(Beyond Pesticides, March 14, 2022) The National Organic Standards Board (NOSB) is receiving written comments from the public through April 1. This precedes the upcoming public hearing on April 19 and 21â€”concerning how organic food is produced. Written comments must be submitted through Regulations.gov. For details on the all the issues of importance to organic integrity, please see Beyond Pesticides’ Keeping Organic Strong webpage.
The NOSB is responsible for guiding the U.S. Department of Agriculture (USDA) in its administration of the Organic Foods Production Act (OFPA), including the materials allowed to be used in organic production and handling. The role of the NOSB is especially important as we depend on organic production to protect our ecosystem, mitigate climate change, and enhance our health
The NOSB plays an important role in bringing the views of organic producers and consumers to bear on USDA, which is not always in sync with organic principles. There are many important issues on the NOSB agenda this Spring. For a complete discussion, see Keeping Organic Strong and the Spring 2022 issues page. Here are some high priority issues for us:
Cetylpyridinium chloride (CPC) is a quaternary ammonium compound (quat or QAC) that is being petitioned for use on raw organic poultry. The class of QACs includes several toxic sanitizers and disinfectants as well as the highly toxic herbicides paraquat and diquat. CPC is highly toxic, and poses a particular hazard to workers. CPC residues have been discovered on treated surfaces and poultry skin, exposing consumers to unlabeled pesticide residues. It is unnecessary in organic production, and the petition should be denied.
The NOSB is considering a proposal limiting the use of highly soluble nitrogen fertilizers in organic production. This follows on recommendations by the NOSB in Fall 2021, prohibiting the use of stripped ammonia and concentrated ammonia as fertilizers in organic crop production. In recognition of the fact that their high solubility makes them inconsistent with organic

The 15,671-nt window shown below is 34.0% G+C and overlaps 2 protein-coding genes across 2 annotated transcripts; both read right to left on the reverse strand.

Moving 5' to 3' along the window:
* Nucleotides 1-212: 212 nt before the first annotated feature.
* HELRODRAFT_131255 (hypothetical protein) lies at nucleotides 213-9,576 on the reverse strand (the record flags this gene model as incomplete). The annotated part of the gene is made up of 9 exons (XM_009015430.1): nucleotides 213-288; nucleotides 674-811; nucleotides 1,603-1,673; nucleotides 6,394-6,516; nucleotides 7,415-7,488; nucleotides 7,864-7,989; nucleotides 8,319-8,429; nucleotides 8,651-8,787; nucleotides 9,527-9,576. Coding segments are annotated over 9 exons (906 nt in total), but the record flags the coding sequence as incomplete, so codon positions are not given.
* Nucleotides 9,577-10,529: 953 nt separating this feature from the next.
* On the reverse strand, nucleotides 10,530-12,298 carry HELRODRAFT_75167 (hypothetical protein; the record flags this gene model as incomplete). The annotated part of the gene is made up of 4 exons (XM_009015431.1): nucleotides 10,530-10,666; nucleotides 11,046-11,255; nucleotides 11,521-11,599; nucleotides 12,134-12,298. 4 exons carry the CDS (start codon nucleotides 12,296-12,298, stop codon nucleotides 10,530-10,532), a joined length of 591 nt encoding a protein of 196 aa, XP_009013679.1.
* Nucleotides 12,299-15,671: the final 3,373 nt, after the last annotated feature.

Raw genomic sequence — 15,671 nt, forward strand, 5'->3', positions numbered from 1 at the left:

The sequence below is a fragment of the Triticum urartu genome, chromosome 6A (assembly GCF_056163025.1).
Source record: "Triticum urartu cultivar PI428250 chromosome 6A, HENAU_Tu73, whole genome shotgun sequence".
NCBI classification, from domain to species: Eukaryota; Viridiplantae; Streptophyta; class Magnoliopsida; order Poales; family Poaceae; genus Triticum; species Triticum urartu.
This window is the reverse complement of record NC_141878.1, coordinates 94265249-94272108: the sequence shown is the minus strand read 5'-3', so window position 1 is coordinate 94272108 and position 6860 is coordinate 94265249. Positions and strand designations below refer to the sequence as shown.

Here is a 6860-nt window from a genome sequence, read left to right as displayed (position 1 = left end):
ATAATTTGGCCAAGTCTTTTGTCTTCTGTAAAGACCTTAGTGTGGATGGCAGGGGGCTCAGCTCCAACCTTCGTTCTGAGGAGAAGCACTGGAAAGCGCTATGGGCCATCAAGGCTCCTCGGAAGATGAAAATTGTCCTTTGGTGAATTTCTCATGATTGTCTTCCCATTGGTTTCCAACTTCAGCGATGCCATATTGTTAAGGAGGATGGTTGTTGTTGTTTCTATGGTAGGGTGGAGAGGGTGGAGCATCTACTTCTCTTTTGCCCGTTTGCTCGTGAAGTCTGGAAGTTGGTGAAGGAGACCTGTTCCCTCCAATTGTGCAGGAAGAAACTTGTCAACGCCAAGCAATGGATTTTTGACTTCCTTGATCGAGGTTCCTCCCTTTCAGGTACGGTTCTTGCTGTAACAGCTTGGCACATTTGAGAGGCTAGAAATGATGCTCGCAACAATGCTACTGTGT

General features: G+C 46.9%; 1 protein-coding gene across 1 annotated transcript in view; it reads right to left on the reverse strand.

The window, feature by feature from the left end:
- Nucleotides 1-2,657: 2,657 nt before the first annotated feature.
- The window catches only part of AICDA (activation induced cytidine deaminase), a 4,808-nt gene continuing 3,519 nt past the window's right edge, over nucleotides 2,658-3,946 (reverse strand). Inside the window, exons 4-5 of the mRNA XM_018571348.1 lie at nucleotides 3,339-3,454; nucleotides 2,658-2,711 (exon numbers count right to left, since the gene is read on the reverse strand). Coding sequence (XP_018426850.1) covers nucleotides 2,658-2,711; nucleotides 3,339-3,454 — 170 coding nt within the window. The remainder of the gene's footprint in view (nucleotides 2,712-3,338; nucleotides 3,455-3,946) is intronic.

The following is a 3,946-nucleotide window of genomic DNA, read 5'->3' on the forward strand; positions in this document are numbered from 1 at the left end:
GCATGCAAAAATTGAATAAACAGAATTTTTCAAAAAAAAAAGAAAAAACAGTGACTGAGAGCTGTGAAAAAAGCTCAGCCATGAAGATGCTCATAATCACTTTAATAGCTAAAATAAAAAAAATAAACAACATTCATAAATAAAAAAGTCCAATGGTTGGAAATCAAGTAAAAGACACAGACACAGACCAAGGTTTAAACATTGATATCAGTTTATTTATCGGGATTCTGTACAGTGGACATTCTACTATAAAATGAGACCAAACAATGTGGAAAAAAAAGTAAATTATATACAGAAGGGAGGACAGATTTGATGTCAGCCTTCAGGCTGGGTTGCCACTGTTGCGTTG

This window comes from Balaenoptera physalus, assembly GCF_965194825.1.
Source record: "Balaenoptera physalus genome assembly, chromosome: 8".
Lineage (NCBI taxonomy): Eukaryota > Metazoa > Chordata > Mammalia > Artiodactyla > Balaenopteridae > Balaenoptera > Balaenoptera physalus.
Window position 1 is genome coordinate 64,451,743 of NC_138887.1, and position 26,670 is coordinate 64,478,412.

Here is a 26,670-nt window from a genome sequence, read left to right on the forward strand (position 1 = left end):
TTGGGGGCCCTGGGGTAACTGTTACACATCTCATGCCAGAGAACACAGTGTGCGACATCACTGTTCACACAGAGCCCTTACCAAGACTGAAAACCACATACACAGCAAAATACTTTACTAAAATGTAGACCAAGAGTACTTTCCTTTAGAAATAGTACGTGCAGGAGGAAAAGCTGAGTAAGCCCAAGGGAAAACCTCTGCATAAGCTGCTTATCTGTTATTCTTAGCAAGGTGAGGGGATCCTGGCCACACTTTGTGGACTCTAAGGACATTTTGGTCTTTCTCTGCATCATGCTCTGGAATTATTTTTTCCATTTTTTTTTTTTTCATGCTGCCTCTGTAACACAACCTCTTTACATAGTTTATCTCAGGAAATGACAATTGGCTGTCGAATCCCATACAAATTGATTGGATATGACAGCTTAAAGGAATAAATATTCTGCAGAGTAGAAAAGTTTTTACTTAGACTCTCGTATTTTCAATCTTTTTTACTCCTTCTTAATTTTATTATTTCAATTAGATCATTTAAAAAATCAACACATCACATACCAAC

production, which â€śfeeds the soil, not the plant,â€ť the Crops Subcommittee proposes to generalize the prohibition unless use is restricted to no more than 20 percent of the cropâ€™s total nitrogen requirement. USDA has stated that it will not implement the prohibition of stripped ammonia and concentrated ammonia unless this proposal passes. The NOSB should pass this proposal to protect organic integrity.
Biodegradable Biobased (Bioplastic) Mulch Film (BBMF) is under consideration for sunset this year. Although the NOSB will not vote on BBMF until the Fall 2022 meeting, this is part of a larger issue of the use of plastic in organic production and handling. Awareness is growing about the impacts of plasticâ€”and the microplastic particles to which it degradesâ€”on human health and the environment. BBMF should not be relisted. Moreover, the NOSB should initiate action to eliminate all uses of plastic in organic production and handlingâ€”including packaging.
Please feel free to use the text above to highlight for the NOSB the concerns of these key issues.
Need help in submitting comments? Regulations.gov requires more than a single click, but it is not difficult. Please feel free to cut-and-paste the three comments above into Regulations.gov and add or adjust the text to personalize it. See this instructional video. (Regulations.gov has changed its look since this video was made.)
Thank you for keeping organic strong!